Kicking it with Missouri's T.J. Moe

T.J. Moe, who’s led Missouri in receiving each of the past two seasons, is like most in the Show Me State.

He knows making the jump to the SEC will be an adjustment for the Tigers. How much of an adjustment remains to be seen.

He’s sure eager to find out.

Moe, a rising senior who grew up just outside St. Louis, took some time this week to discuss Missouri’s move to the SEC and what it means for both sides.

Were you a big college football fan growing up, and do you have any memories of the SEC?

T.J. Moe: I wasn’t a big college fan until I got to high school. When I was growing up, I was a Rams fan. They were winning Super Bowls, and my family had season tickets. Brad Smith is the one who lifted Missouri off the ground and made them exciting to watch. I don’t even think I went to a Missouri game until my sophomore year of high school. I really didn’t know much at all about the SEC growing up. I knew SEC schools were good. I just wasn’t exposed to them a whole lot because I was watching Missouri and the Big 12.

How big of a step do you think it will be for Missouri in the SEC?

TJM: I think it’s going to be a rigorous transition because of the bottom teams in the SEC. They’re basically what the mid-tier teams were in the Big 12. The top teams in the Big 12 are every bit as good as the top teams in the SEC. But we get to play Kansas every year in the Big 12, and there’s no Kansas in the SEC. It’s almost like you have off weeks in the Big 12. You can’t say that about the SEC. You have to bring your “A” game every week.

Are you ready for the brand of defense they play in the SEC, and how will that affect you?

TJM: Offensively, I don’t think we have to change a thing. They have to cater to what we do. We have top athletes and pass-rushers in the Big 12, so we’re used to that. At the same time, there aren’t a lot of offenses in the SEC that do what we do.

What about the adjustment on defense?

TJM: The big change for the defense is that we’re used to playing against the Colt McCoys and Brandon Weedens, the top quarterbacks. Now, we’re going to be playing against the Trent Richardsons of the world instead.

Do you buy the theory that what separates the SEC from other conferences is the quality, depth and athleticism in the defensive line?

TJM: It’s not like we didn’t have big guys who were athletic and could run in the Big 12 on the defensive line. We had some of those guys on our team, guys like Jacquies Smith, Brad Madison and Dominique Hamilton. So we have big, fast athletes on the defensive line, too. The difference might be that the SEC has a first, second and third string of those guys, and we might only have a first and maybe a second string of those guys.

What’s been the general reaction of your teammates about starting play this coming season in the SEC?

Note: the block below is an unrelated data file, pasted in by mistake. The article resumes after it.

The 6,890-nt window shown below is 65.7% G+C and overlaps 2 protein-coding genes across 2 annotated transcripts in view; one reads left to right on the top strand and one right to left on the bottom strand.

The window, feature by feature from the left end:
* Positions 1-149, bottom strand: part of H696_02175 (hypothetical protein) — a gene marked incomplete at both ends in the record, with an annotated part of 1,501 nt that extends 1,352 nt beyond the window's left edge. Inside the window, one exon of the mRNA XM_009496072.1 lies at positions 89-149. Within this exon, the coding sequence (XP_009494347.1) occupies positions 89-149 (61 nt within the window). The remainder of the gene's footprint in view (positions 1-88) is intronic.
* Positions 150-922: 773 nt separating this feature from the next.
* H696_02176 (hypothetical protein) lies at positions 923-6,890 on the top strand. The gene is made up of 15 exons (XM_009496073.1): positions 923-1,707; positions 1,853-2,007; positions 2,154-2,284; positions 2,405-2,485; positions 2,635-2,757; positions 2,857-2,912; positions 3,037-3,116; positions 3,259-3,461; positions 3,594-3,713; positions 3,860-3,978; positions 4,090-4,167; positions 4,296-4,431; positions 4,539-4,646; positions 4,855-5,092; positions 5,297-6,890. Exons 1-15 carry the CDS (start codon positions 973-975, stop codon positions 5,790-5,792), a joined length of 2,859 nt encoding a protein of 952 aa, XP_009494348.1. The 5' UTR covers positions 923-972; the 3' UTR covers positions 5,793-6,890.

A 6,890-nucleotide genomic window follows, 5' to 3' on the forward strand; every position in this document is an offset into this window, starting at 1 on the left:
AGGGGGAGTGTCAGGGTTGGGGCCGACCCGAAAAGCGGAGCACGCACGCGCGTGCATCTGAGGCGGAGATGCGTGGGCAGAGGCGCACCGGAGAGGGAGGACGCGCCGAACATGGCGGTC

TJM: Everybody is excited. There aren’t a lot of players who can say they played in two conferences. I’ve been asked almost every day for 10 months about what I thought it would be like playing in the SEC. I’ll finally be able to answer that question after this season. I know a lot of people say that the SEC is the dominant conference, and I think that’s debatable. Yes, they’ve won six straight national championships. But if Colt McCoy doesn’t get hurt so early (against Alabama in 2009), Texas wins that game and maybe wins it handily. And this year, Oklahoma State didn't even get the opportunity to play in the game. What I do know is that you have to bring it week in and week out in the SEC.

What are you most looking forward to about the whole SEC experience?

TJM: Just seeing all the different stadiums and campuses. It’s similar to high school football in the state of Texas. All they do in Texas is play football. You never hear about anything else. That’s sort of the like the SEC. Kentucky is about the only school known for basketball. I couldn’t name a Georgia basketball player in the last 50 years, but I could name a bunch of Georgia football players.

What are you going to miss most about the Big 12?

TJM: Beating up on Kansas every year and the fact that I never got a chance to beat Nebraska. You make friendships with some of the other players around the league. I’ll miss that, too. But I’m more excited to be going to the SEC than I am upset that we’re leaving the Big 12.

Who do you think will be Missouri’s big rival in the SEC?

TJM: It has to be Arkansas. People around here do not like Arkansas, and the people in Arkansas aren’t real happy about Dorial (Green-Beckham’s) decision. He’s getting a lot of hate mail from them. But it’s more than that. People here just don’t like Arkansas, and I don’t think they’re real fond of us, either. The only thing I really know about Arkansas is when Missouri beat them by 30 points (38-7) in the (2008) Cotton Bowl.